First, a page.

Whilst in Berlin, the school visited the Reichstag, DDR Museum, Eastside gallery, Brandenburg Gate, Holocaust memorial in order to put the work they had done in the classroom into a realistic context.
The children also spent a day at their partner school, which allowed them to experience school life in Germany compared to England.
Anita Blake, Headteacher at St Edmund Campion School said: “The children were simply amazing and made the whole experience worthwhile. Their smiles and genuine enthusiasm made the time in Berlin something we will all cherish.”
In a mixture of fun and games, the pupils learned German every week starting with greetings like “Hallo” and “Auf Wiedersehen” as well as fruits and vegetables like “Kirsche” and “Gurke”. In a short repetition at the beginning of the 45 minutes teaching unit, the students proved every time how well primary pupils can memorise the words they have already learned. This was facilitated through hand gestures and of course their “German teachers” Felix und Franzi as well as a large amount of visual aids. The interactive games in the middle of the unit not only reinforced the newly learnt vocabulary but also made everything fun and created a feeling of togetherness of the group.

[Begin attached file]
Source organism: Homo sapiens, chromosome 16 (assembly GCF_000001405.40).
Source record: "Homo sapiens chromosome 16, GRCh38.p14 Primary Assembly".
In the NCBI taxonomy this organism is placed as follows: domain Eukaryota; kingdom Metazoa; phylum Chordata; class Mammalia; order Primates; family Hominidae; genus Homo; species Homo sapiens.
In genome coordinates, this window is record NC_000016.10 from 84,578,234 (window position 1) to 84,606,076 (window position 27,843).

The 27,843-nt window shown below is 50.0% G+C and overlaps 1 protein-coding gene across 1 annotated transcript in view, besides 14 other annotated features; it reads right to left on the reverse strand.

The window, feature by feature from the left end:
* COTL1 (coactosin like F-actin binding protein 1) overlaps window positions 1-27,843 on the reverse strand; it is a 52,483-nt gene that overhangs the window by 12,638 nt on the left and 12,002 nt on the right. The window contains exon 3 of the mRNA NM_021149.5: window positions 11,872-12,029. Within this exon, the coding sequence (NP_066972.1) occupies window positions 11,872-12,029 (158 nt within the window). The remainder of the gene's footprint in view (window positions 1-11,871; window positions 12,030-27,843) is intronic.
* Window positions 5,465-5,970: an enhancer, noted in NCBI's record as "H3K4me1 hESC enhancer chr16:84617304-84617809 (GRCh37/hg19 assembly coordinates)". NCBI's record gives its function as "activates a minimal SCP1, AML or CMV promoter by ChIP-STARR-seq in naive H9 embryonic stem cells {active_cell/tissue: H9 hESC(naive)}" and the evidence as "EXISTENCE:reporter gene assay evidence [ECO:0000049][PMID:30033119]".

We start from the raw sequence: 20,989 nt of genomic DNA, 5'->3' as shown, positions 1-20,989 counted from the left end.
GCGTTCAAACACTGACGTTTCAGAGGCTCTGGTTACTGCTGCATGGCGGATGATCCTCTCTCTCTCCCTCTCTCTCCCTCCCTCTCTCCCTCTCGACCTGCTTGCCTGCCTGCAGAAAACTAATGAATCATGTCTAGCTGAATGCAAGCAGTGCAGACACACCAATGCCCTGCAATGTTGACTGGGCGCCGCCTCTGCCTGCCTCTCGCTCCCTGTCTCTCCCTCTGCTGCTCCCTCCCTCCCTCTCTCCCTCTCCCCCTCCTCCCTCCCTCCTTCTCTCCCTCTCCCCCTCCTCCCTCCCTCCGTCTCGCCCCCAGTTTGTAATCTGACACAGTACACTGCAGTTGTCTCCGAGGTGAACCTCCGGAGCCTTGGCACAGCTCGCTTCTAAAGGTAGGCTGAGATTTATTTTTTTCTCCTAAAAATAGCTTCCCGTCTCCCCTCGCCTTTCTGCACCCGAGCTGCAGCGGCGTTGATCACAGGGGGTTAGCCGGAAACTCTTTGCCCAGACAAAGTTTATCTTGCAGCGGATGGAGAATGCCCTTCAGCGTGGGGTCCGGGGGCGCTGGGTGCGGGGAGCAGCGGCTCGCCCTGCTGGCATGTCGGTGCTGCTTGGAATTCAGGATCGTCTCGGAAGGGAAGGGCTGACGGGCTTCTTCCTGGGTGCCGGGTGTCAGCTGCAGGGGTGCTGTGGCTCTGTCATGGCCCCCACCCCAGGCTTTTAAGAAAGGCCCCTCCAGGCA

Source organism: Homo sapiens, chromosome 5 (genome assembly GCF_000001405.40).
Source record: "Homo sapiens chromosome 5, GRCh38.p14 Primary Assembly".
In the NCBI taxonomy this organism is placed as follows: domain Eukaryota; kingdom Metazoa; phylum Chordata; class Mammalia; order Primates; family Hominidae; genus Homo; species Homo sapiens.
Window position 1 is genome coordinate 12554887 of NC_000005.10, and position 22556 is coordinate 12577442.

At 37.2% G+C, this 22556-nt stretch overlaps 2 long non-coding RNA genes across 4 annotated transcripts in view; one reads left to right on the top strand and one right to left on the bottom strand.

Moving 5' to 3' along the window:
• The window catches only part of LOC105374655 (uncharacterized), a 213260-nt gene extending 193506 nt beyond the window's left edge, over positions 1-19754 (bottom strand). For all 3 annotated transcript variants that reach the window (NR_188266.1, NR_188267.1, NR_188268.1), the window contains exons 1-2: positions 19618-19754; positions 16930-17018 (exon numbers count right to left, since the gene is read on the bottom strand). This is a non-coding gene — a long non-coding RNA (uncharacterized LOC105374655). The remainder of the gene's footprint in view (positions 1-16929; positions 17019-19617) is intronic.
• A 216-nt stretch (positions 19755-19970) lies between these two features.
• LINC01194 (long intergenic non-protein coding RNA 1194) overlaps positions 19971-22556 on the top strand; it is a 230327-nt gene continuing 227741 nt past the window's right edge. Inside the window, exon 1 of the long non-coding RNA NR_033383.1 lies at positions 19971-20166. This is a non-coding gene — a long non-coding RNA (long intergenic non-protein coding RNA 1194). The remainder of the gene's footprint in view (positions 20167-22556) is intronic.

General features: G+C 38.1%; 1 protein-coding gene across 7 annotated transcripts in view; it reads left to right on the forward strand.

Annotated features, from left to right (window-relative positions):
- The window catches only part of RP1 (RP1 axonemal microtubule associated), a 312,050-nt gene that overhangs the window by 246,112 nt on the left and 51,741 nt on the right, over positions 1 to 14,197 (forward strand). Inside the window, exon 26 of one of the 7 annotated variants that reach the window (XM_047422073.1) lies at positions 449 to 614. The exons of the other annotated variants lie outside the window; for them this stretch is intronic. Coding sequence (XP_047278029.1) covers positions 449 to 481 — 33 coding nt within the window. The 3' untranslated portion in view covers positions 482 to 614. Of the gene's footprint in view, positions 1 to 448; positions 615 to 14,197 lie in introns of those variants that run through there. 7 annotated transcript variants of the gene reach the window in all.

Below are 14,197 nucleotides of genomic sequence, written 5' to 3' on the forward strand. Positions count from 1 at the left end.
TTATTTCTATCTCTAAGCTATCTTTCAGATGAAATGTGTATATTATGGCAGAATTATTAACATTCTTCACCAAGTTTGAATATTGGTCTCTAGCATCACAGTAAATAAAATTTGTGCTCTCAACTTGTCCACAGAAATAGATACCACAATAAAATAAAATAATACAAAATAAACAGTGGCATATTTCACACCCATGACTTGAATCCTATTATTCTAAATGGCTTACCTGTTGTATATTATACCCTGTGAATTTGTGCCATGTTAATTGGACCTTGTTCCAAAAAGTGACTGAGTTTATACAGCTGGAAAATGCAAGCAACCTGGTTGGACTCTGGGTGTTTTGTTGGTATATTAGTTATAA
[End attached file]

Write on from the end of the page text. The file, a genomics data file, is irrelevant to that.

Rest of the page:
As a project, we created a wanted poster
which we filled in every week with new German sentences and, eventually, proudly exhibited in the library. At the end of every unit each student chose a sticker for her or his own card of praise. This was not only used to for the register but also to show the students at the end of the time spent together how much they had already learned in such a short time.
The Deutsch-AG was not only a super and very recommendable experience for the pupils but also for me as their teacher. I strongly recommend this format to other teachers of German!"
Some great feedback from year 6 included: “Really fun and best lesson ever.”, “The activities on the iPads were really fun” and “My favourite thing was the memory pair game with year 9.”
Plätzchen | © Haberdashers’ Monmouth School for Girls
As December progressed, Year 8 pupils baked delicious Plätzchen in preparation for Christmas. The basic gingerbread recipe is very easy to follow and, if time allows, can be iced.
All of Year 8 pupils were invited to take part in a competition to design a German Christmas card. All entrants received points for their houses and the winners had their cards displayed around the school and received a personal prize.
Winning Postcard | © Haberdashers’ Monmouth School for Girls In preparation for the annual trip to the Christmas markets in Aachen and Cologne, it was felt they should set up their own classroom Weihnachtsmarkt, so that they could practice shopping vocabulary. Pupils thoroughly enjoyed buying festive treats form Kinderpunsch to Handschuhe.
Here you can find some recourses for the activities: